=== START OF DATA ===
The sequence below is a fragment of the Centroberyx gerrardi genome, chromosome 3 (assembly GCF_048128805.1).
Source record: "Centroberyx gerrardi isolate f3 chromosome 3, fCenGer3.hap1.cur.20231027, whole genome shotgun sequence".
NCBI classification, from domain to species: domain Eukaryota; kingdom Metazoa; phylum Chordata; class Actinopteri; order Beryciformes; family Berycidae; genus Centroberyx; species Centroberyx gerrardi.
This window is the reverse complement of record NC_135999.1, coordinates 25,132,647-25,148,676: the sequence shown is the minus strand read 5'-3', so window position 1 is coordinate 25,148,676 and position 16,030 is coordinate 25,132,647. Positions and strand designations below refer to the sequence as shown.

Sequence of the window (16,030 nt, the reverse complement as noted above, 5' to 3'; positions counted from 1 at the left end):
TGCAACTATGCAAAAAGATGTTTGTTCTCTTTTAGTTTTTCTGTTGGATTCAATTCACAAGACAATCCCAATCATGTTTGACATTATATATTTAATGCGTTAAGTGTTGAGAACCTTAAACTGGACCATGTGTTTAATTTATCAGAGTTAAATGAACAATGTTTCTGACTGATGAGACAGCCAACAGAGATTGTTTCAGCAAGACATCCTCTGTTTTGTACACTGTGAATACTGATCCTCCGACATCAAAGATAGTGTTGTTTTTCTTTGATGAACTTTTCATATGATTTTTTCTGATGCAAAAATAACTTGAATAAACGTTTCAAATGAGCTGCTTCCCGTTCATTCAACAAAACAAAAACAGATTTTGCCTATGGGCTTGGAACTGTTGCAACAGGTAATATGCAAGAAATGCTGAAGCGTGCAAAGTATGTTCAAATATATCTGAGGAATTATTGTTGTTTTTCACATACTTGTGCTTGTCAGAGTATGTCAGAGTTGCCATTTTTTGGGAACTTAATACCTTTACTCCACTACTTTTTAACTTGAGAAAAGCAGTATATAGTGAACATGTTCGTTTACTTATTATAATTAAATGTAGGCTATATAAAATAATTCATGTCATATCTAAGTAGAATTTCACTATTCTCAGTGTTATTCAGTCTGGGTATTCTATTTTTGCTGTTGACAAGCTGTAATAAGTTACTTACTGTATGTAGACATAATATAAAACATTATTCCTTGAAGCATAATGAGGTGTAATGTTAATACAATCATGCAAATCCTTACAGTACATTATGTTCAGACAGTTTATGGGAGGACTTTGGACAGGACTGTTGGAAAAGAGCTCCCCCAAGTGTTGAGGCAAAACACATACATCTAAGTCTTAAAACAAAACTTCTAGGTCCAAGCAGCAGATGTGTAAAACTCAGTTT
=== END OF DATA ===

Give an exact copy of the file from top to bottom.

The sequence below is a fragment of the Centroberyx gerrardi genome, chromosome 3 (assembly GCF_048128805.1).
Source record: "Centroberyx gerrardi isolate f3 chromosome 3, fCenGer3.hap1.cur.20231027, whole genome shotgun sequence".
NCBI classification, from domain to species: domain Eukaryota; kingdom Metazoa; phylum Chordata; class Actinopteri; order Beryciformes; family Berycidae; genus Centroberyx; species Centroberyx gerrardi.
This window is the reverse complement of record NC_135999.1, coordinates 25,132,647-25,148,676: the sequence shown is the minus strand read 5'-3', so window position 1 is coordinate 25,148,676 and position 16,030 is coordinate 25,132,647. Positions and strand designations below refer to the sequence as shown.

Sequence of the window (16,030 nt, the reverse complement as noted above, 5' to 3'; positions counted from 1 at the left end):
TGCAACTATGCAAAAAGATGTTTGTTCTCTTTTAGTTTTTCTGTTGGATTCAATTCACAAGACAATCCCAATCATGTTTGACATTATATATTTAATGCGTTAAGTGTTGAGAACCTTAAACTGGACCATGTGTTTAATTTATCAGAGTTAAATGAACAATGTTTCTGACTGATGAGACAGCCAACAGAGATTGTTTCAGCAAGACATCCTCTGTTTTGTACACTGTGAATACTGATCCTCCGACATCAAAGATAGTGTTGTTTTTCTTTGATGAACTTTTCATATGATTTTTTCTGATGCAAAAATAACTTGAATAAACGTTTCAAATGAGCTGCTTCCCGTTCATTCAACAAAACAAAAACAGATTTTGCCTATGGGCTTGGAACTGTTGCAACAGGTAATATGCAAGAAATGCTGAAGCGTGCAAAGTATGTTCAAATATATCTGAGGAATTATTGTTGTTTTTCACATACTTGTGCTTGTCAGAGTATGTCAGAGTTGCCATTTTTTGGGAACTTAATACCTTTACTCCACTACTTTTTAACTTGAGAAAAGCAGTATATAGTGAACATGTTCGTTTACTTATTATAATTAAATGTAGGCTATATAAAATAATTCATGTCATATCTAAGTAGAATTTCACTATTCTCAGTGTTATTCAGTCTGGGTATTCTATTTTTGCTGTTGACAAGCTGTAATAAGTTACTTACTGTATGTAGACATAATATAAAACATTATTCCTTGAAGCATAATGAGGTGTAATGTTAATACAATCATGCAAATCCTTACAGTACATTATGTTCAGACAGTTTATGGGAGGACTTTGGACAGGACTGTTGGAAAAGAGCTCCCCCAAGTGTTGAGGCAAAACACATACATCTAAGTCTTAAAACAAAACTTCTAGGTCCAAGCAGCAGATGTGTAAAACTCAGTTT